Members of the Minnesota Real Estate Hall of Fame are chosen for their outstanding business performance, high standards of ethics and community activities. The three new members

Dan DolanWells Fargo

For more than 50 years, Dan Dolan has pursued a career in real estate. He was a leader in improving the professional and ethical standards in real estate and was an early promoter and employer of women in real estate sales. His real estate developments include the Evergreen Community, an upscale residential development in Woodbury; and the Oakdale Crossing Business Park.

Throughout his career, Dolan has been actively involved in boards and fundraising, including the merger of Cretin and Durham high schools, fund raising for the University of St. Thomas, and serving as King Boreas XLII in the 1978 St. Paul Winter Carnival. He may be eligible for retirement, but Dolan is just as passionate as ever about real estate development and continues to receive offers of employment in the industry.

Larry Laukka  

Since 1962, Larry Laukka has actively served in all  aspects of the real estate industry, but primarily in the building and development business. Laukka’s experience has included the design, development, financing, construction and marketing of more than 6,000 dwelling units and home sites throughout the greater Twin Cities community, and the management of approximately 3,000 owner-occupied townhomes and condominiums. His leadership roles include president and director of the Minneapolis Builders Association (MBA), senior life director of the National Association of Home Builders (NAHB) and founder of the Minnesota Housing Institute (MHI), which served the real estate industry’s state-wide needs to commercially promote home ownership and legislative action.

In the 1960s, Laukka worked with The Near Northside Re-Development Agency, a community based organization established to guide the redevelopment of the near north side of Minneapolis. The agency focused on the growing need for market rate housing and led to the development of single-family housing, hailed as “The Suburb in the City.”  After being approached by Governer Wendell Anderson, Laukka helped develop the State Housing Finance Agency and chaired the Minnesota State Housing Code Advisory Board until a state-wide building code was in place. Most recently, he served on the Fairview Southdale Hospital board of trustees and chaired the development of its new Carl N. Platou Emergency Center opened August 2015.

James Solem

For more than 40 years, James Solem provided outstanding leadership and tireless work in real estate finance and public policy, supporting the development of rental and ownership housing for low and moderate income households. He was the executive director of the Minnesota State Planning Agency from 1970 to 1978, and served as commissioner of the Minnesota Housing Finance Agency from 1978 to 1994 – a position he was appointed to five times by three Minnesota governors. From 1994 to 2000, Solem was the regional administrator for the Metropolitan Council, leading the long-range planning for transit, wastewater, parks and community development in the seven-county metropolitan area.  From 2000 – 2006, at the University of Minnesota’s Center for Urban and Regional Affairs (CURA), he led a project to bring new ideas to the issues of affordable housing and regional growth.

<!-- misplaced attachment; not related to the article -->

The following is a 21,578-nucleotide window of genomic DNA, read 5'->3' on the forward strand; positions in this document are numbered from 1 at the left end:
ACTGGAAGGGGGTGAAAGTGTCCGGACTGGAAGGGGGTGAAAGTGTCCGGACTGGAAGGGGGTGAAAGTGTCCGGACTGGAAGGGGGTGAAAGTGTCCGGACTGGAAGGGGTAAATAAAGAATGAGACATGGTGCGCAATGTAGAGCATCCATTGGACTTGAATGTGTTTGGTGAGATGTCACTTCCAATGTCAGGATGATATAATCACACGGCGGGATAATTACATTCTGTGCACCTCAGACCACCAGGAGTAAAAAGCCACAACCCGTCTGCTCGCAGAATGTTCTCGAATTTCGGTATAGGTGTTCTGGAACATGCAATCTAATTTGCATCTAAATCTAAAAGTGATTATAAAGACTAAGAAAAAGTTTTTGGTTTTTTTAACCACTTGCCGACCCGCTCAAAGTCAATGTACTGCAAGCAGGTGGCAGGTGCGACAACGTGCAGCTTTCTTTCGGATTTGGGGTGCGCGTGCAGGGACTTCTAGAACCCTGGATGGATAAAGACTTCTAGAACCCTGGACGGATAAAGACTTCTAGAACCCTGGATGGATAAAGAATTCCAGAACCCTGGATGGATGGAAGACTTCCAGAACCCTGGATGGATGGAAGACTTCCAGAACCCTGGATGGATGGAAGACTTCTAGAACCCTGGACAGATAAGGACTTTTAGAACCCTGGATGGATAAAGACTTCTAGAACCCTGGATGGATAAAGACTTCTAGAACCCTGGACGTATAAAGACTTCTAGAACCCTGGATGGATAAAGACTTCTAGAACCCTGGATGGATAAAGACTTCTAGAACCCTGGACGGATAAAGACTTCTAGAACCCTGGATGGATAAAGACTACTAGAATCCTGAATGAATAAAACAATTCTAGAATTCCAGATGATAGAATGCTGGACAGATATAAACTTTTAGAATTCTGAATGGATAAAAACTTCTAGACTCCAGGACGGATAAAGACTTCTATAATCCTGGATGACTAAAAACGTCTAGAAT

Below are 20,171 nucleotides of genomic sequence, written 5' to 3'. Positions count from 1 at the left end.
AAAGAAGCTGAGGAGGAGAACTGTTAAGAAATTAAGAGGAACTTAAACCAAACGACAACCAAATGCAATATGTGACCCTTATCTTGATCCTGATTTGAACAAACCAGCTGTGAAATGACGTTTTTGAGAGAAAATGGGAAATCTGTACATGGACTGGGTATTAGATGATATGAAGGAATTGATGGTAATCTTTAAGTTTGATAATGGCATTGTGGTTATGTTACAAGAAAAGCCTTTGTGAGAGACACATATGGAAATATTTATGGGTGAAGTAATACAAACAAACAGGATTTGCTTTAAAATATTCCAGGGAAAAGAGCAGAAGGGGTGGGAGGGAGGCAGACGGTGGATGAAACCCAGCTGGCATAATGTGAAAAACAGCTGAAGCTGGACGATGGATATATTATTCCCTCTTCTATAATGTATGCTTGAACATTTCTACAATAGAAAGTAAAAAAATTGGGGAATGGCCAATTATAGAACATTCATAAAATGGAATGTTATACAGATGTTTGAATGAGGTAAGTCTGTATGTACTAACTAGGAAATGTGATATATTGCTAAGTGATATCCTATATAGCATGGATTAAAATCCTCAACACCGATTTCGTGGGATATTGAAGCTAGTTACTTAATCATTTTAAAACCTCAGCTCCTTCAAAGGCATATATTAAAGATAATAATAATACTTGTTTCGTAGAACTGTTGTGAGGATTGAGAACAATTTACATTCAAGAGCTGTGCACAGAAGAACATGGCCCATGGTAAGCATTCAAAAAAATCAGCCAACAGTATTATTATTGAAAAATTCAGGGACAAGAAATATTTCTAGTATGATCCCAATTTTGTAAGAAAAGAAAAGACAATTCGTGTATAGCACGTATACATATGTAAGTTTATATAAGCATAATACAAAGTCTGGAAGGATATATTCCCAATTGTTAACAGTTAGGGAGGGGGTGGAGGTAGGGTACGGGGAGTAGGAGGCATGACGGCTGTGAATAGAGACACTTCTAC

Now retired from the Metropolitan Council, Solem is active with consulting and volunteer service. He is chairman of the board of the Community Reinvestment Fund and of the boards of Common Bond Housing Corporation and the Greater Minnesota Housing Fund. Throughout his career, Solem demonstrated an exceptional knowledge of operations and governmental polices, brought a high level of ethical standards to the real estate industry and championed those most in need.

The program is open to the public and the cost is $60. More information is available at http://www.stthomas.edu/centers/shenehon/minnesota-real-estate-hall-of-fame/

To register use the following link:    https://webapp.stthomas.edu/eventregistration/ust/register.jsp?eventcrn=B1973

The Minnesota Real Estate Hall of Fame now has 30 members. Previously named were:

  • 2010: Tony Bernardi, Lloyd Engelsma, Gerald Rauenhorst, William Reiling, Jim Ryan and Sam Thorpe Sr.
  • 2011: Robert Hoffman, Darrel Holt, Bernard Rice, Emma Rovick and five members of the Dayton family: Bruce and the late Douglas, Donald, Kenneth and Wallace.
  • 2012: David Bell, Robert Boblett Sr., Philip Smaby and Boyd Stofer.
  • 2013: Leonard Bisanz, Helen Brooks, Thomas Crowley, M.A. Mortenson Sr. and Kenneth Stensby.
  • 2014: George Karvel Ph.D., Cyril “Cy” Kuefler Sr., Jim Stanton

 

Affordable Housing, Economics, Home Prices, Housing, Housing Trends, Minneapolis / St. Paul Housing, Real Estate Trends, Residential Real Estate, Residential Real Estate Index, Twin Cities Real Estate

St. Thomas Real Estate Analysis: Twin Cities Remains One of the Most Affordable Housing Markets in the Nation

The 13-county Twin Cities region compares favorably to other metro areas thanks to wages and strong housing-market fundamentals.

The Twin Cities remains near the top of the list of affordable housing markets in the United States, according to an analysis conducted by the Shenehon Center for Real Estate at the University of St. Thomas’ Opus College of Business. Each month the center tracks the median price for three types of sales in the 13-county Twin Cities region: nondistressed or traditional; foreclosures; and short sales (when a home is sold for less than the outstanding mortgage balance). In addition, it looks for trends in the market and creates a monthly composite index score by tracking nine data elements for those three types of sales. Herb Tousley, director of real estate programs at the university, credits “continuing strong housing-market fundamentals and above-average wage growth thus far in 2015” for keeping the Twin Cities near the top of affordable-housing lists “According to Forbes, household income growth in the Twin Cities in 2014 was 1.9 percent. Based on our improving local economy and low unemployment rate, we are expecting household income to grow 2 percent to 2.5 percent in 2015,” Tousley said. “That means that household incomes and median home sale prices are increasing at nearly the same rate so in terms of real dollars home prices are keeping up with inflation.